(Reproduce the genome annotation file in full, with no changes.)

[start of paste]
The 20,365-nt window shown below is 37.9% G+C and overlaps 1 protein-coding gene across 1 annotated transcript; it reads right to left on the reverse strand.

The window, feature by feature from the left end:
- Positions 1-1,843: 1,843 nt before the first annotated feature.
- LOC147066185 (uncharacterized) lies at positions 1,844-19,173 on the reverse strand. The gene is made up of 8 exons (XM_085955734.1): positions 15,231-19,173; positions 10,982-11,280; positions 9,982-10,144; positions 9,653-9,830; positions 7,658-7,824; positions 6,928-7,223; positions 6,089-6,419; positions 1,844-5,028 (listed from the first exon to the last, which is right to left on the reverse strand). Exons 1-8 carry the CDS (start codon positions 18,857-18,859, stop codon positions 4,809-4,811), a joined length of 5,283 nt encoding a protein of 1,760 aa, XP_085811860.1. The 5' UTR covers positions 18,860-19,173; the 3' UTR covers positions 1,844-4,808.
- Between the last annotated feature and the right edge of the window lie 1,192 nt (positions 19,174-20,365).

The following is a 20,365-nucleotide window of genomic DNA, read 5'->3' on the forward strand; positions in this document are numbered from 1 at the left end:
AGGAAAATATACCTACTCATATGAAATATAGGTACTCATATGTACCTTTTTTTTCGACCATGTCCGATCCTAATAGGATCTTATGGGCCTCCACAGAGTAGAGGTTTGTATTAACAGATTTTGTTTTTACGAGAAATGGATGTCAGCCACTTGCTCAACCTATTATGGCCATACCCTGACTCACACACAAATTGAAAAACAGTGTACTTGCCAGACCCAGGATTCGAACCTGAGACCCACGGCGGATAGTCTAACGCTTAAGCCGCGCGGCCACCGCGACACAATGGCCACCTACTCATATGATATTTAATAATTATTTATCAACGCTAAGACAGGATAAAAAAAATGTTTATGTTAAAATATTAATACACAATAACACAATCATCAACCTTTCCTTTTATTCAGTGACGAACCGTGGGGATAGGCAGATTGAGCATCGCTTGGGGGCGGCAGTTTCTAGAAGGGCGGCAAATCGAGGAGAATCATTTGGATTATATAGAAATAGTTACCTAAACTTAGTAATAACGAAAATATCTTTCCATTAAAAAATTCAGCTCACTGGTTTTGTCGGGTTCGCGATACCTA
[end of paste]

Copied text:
The 20,365-nt window shown below is 37.9% G+C and overlaps 1 protein-coding gene across 1 annotated transcript; it reads right to left on the reverse strand.

The window, feature by feature from the left end:
- Positions 1-1,843: 1,843 nt before the first annotated feature.
- LOC147066185 (uncharacterized) lies at positions 1,844-19,173 on the reverse strand. The gene is made up of 8 exons (XM_085955734.1): positions 15,231-19,173; positions 10,982-11,280; positions 9,982-10,144; positions 9,653-9,830; positions 7,658-7,824; positions 6,928-7,223; positions 6,089-6,419; positions 1,844-5,028 (listed from the first exon to the last, which is right to left on the reverse strand). Exons 1-8 carry the CDS (start codon positions 18,857-18,859, stop codon positions 4,809-4,811), a joined length of 5,283 nt encoding a protein of 1,760 aa, XP_085811860.1. The 5' UTR covers positions 18,860-19,173; the 3' UTR covers positions 1,844-4,808.
- Between the last annotated feature and the right edge of the window lie 1,192 nt (positions 19,174-20,365).

The following is a 20,365-nucleotide window of genomic DNA, read 5'->3' on the forward strand; positions in this document are numbered from 1 at the left end:
AGGAAAATATACCTACTCATATGAAATATAGGTACTCATATGTACCTTTTTTTTCGACCATGTCCGATCCTAATAGGATCTTATGGGCCTCCACAGAGTAGAGGTTTGTATTAACAGATTTTGTTTTTACGAGAAATGGATGTCAGCCACTTGCTCAACCTATTATGGCCATACCCTGACTCACACACAAATTGAAAAACAGTGTACTTGCCAGACCCAGGATTCGAACCTGAGACCCACGGCGGATAGTCTAACGCTTAAGCCGCGCGGCCACCGCGACACAATGGCCACCTACTCATATGATATTTAATAATTATTTATCAACGCTAAGACAGGATAAAAAAAATGTTTATGTTAAAATATTAATACACAATAACACAATCATCAACCTTTCCTTTTATTCAGTGACGAACCGTGGGGATAGGCAGATTGAGCATCGCTTGGGGGCGGCAGTTTCTAGAAGGGCGGCAAATCGAGGAGAATCATTTGGATTATATAGAAATAGTTACCTAAACTTAGTAATAACGAAAATATCTTTCCATTAAAAAATTCAGCTCACTGGTTTTGTCGGGTTCGCGATACCTA